Adoption drivers and its intensity on smallholder goat farming in southern Malawi

Abstract: 
This study identifies drivers of adoption and its intensity on smallholder goat farming in southern Malawi. A Zero-Inflated Negative Binomial model was estimated using survey data collected in Balaka and Nsanje districts in 2014/15 cropping season. The study found that farmers residing in Nsanje have higher probability of adopting goat farming as compared to farmers in Balaka. Interestingly, farmers with no extension contact have higher probability of adopting goat farming than those who have access to agricultural extension. Further, education and age of the household head, access to credit services, total household income and household size was found to positively influence the intensity of adoption. The study suggests that apart from increasing contact between farmers and extension service providers, agricultural extension should include more livestock farming messages. Furthermore, the study suggests that all relevant stakeholders should intensify efforts to educate Malawians as it positively influences intensity of adoption. Lastly, stakeholders should help smallholder farmer’s accessing credit services so that they get the much needed capital to intensify goat farming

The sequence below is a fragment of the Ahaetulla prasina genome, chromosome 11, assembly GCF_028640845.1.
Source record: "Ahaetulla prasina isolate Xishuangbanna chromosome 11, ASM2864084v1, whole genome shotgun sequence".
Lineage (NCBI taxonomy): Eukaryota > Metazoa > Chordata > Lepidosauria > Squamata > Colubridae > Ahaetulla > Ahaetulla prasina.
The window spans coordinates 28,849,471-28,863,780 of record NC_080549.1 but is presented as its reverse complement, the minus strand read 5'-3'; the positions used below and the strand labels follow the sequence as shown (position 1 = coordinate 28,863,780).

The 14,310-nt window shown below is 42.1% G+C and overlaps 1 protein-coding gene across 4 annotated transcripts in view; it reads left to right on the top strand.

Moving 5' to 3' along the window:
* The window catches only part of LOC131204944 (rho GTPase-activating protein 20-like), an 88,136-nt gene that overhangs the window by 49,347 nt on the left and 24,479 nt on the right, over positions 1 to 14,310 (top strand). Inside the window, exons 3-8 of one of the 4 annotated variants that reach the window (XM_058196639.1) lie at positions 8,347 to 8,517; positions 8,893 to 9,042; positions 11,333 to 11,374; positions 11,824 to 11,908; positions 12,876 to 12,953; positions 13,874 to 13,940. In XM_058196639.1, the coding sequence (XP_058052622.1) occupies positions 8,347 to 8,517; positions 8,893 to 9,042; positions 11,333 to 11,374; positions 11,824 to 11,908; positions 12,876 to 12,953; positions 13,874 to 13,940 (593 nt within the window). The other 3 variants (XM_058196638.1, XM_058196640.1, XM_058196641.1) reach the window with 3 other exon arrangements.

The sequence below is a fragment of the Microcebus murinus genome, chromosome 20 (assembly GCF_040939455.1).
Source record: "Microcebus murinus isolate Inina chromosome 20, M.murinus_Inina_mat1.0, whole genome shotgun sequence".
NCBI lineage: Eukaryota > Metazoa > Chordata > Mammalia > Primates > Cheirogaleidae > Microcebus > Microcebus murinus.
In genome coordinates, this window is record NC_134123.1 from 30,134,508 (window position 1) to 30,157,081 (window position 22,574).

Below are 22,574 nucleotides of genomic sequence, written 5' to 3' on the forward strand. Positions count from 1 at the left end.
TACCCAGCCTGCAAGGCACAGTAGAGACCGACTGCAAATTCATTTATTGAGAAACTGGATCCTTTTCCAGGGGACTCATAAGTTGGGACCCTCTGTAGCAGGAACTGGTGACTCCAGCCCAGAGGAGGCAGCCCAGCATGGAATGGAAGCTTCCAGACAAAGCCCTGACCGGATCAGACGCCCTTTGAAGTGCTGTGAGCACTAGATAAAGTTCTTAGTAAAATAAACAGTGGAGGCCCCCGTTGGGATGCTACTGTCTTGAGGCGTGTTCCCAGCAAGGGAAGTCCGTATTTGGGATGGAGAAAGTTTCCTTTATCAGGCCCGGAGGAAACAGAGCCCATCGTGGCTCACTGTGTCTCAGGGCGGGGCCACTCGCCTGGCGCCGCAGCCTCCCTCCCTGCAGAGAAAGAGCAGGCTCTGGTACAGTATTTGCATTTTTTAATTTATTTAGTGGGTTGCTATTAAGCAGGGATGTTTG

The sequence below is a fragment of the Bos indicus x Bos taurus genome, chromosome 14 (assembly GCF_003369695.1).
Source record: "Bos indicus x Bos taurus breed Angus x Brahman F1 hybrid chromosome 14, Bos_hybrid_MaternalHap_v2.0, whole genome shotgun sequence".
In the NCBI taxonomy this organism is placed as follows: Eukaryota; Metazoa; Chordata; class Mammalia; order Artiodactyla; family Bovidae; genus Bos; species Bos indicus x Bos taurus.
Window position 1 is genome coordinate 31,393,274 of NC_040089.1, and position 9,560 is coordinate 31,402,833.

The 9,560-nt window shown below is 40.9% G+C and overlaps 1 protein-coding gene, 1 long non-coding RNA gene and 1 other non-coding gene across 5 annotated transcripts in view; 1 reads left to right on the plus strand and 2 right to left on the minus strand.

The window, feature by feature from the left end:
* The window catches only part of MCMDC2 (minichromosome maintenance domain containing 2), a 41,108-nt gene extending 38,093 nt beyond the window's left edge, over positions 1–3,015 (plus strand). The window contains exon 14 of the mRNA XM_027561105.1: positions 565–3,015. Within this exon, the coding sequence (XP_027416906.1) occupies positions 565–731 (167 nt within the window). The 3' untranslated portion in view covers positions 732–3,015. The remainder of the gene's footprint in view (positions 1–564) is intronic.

Language: 
English
Collection: 
RUFORUM Journal Articles
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